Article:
Blogs&Reviews

  • Competition policy and European firms’ competitiveness

    Massimo Motta, Martin Peitz, 20 February 2019

    Massimo Motta and Martin Peitz ask whether merger control obstructs or promotes European firms’ competitiveness, whether is there is room for public policy considerations beyond competition policy goals when dealing with competition-related issues, and what can be done to promote the competitiveness of European firms both within and beyond Europe.

  • A world with central bank digital currencies

    Tommaso Mancini-Griffoli, Maria Soledad Martinez Peria, Itai Agur, Anil Ari, John Kiff, Adina Popescu, Céline Rochon, Zoltan Jakab, 15 February 2019

    In this post, a group of IMF economists examine why central banks might consider issuing digitial currency, and how households and firms might adapt.

  • In this post, Ashoka Mody documents the costs of ECB timidity, which, he argues, arises from the political limits on its actions.

  • Hard Brexit ahead: Breaking the deadlock and restarting customs cooperation in Europe

    Gabriel Felbermayr, Clemens Fuest, Hans Gersbach, Albrecht Ritschl, Marcel Thum, Martin Braml, 07 February 2019

    The authors of this post argue that while the deadlock in the Brexit negotiations can be broken by tweaking the time limits of the Withdrawal Agreement and at the same time abandoning the backstop, a more viable long-term solution is a European Customs Association where Britain has active membership and a full vote alongside the EU member states.

Other Recent Blogs&Reviews:

  • Pascal Lamy, 06 June 2018

    Although recent developments have challenged the established liberal consensus on globalisation, in this post Pascal Lamy argues that this process is set to continue due to the technological forces underpinning its evolution. While there is rising political opposition in light of increased inequality, undoing the current levels of economic integration will not be easy and strictly national solutions will be insufficient. In this context, Europe needs to unite around its social market model and project its values more strongly in the world.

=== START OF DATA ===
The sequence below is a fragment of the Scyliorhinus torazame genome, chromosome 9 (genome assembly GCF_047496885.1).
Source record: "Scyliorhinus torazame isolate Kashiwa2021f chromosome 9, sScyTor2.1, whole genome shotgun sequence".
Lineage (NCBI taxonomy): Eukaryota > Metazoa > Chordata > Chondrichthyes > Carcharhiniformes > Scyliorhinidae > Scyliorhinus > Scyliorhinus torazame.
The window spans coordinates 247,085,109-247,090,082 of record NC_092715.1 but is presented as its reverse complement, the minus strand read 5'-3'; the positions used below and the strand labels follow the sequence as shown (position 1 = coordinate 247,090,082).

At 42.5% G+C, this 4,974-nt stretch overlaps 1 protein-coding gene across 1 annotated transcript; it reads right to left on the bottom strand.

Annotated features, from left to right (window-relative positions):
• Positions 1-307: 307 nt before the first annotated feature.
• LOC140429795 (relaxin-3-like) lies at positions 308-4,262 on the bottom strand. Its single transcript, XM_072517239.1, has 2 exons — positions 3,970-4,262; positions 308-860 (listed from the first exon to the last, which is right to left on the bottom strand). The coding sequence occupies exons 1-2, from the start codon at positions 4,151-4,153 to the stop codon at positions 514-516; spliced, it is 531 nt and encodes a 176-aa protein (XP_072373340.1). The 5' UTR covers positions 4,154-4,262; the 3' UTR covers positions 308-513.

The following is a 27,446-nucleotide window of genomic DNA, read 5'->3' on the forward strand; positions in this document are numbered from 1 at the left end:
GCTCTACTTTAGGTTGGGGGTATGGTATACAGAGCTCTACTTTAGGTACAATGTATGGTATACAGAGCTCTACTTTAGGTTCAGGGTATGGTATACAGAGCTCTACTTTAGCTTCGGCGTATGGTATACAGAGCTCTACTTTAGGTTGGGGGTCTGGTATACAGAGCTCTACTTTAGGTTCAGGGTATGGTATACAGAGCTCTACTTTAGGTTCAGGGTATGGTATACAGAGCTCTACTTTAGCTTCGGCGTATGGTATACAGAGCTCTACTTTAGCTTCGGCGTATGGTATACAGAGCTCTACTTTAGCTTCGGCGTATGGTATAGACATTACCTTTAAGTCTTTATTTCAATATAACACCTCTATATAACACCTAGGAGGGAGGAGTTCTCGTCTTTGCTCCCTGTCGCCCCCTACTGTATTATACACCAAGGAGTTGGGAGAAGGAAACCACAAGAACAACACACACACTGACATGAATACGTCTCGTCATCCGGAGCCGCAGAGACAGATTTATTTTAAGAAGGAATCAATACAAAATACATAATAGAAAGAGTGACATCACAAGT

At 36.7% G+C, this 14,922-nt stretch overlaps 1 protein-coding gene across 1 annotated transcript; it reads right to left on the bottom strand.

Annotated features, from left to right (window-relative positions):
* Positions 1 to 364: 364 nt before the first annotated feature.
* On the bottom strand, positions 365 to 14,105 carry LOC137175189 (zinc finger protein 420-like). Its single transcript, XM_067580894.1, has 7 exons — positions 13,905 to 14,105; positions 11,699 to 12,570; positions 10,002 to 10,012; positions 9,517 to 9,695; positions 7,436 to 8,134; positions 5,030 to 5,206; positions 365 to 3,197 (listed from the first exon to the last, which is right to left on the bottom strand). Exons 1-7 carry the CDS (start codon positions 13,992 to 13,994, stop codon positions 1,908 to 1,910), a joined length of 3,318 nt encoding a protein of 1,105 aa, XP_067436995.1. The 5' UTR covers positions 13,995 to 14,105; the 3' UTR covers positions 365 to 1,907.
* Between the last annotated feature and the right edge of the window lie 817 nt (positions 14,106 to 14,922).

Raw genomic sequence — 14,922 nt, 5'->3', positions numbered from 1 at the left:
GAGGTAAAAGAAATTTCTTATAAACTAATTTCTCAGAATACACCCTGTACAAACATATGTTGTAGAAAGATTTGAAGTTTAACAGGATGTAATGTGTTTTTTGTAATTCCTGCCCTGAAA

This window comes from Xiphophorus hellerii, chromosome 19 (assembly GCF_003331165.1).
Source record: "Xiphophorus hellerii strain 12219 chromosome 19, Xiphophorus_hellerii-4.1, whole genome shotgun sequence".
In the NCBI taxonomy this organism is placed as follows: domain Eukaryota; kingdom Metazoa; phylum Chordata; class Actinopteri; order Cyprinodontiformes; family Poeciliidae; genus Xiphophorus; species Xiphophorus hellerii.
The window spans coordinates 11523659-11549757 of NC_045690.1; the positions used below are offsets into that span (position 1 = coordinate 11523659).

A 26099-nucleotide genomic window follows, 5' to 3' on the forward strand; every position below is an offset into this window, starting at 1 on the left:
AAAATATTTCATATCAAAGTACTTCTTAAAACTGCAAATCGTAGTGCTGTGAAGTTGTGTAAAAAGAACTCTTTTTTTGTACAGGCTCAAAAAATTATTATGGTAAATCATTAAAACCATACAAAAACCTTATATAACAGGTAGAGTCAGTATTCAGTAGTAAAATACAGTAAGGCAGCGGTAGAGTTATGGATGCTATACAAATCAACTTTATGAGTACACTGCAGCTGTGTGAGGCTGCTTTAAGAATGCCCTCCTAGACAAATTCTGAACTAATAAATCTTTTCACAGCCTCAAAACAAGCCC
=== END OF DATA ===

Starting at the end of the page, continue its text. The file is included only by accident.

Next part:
• Ben Clift, 05 June 2018

    Debate on euro area reform has been split between two camps: those who saw the euro area crisis as a consequence of moral hazard, and those who saw the threat of contagion effects through vulnerable financial markets. In this post, Ben Clift details how ECB Governor Mario Draghi’s recent speech proposing a full realisation of the banking union, with risk sharing and public backstops to prevent ‘bad equilibrium’, signals that the ECB’s vision for euro area reform has finally shifted to the latter, in line with the IMF’s vision for euro area architecture reform. 

  • Simon Wren-Lewis, 03 June 2018

    With unemployment remaining high in the euro area and core inflation well below target, Simon Wren-Lewis argues that German fiscal policy, in particular, is too tight, calling for stimulus in the form of public investment.

  • Jon Danielsson, 01 June 2018

    Are cryptocurrencies the future of money, Ponzi schemes, speculators dream, freedom or just a cult?

  • Thorsten Beck, 01 June 2018

    The recent eBook, "Ordoliberalism: A German oddity?", was presented in Washington DC and Vienna. This post summarises the discussion concerning the divergence between practice in theory when it comes to bank bailouts and ordoliberalism.

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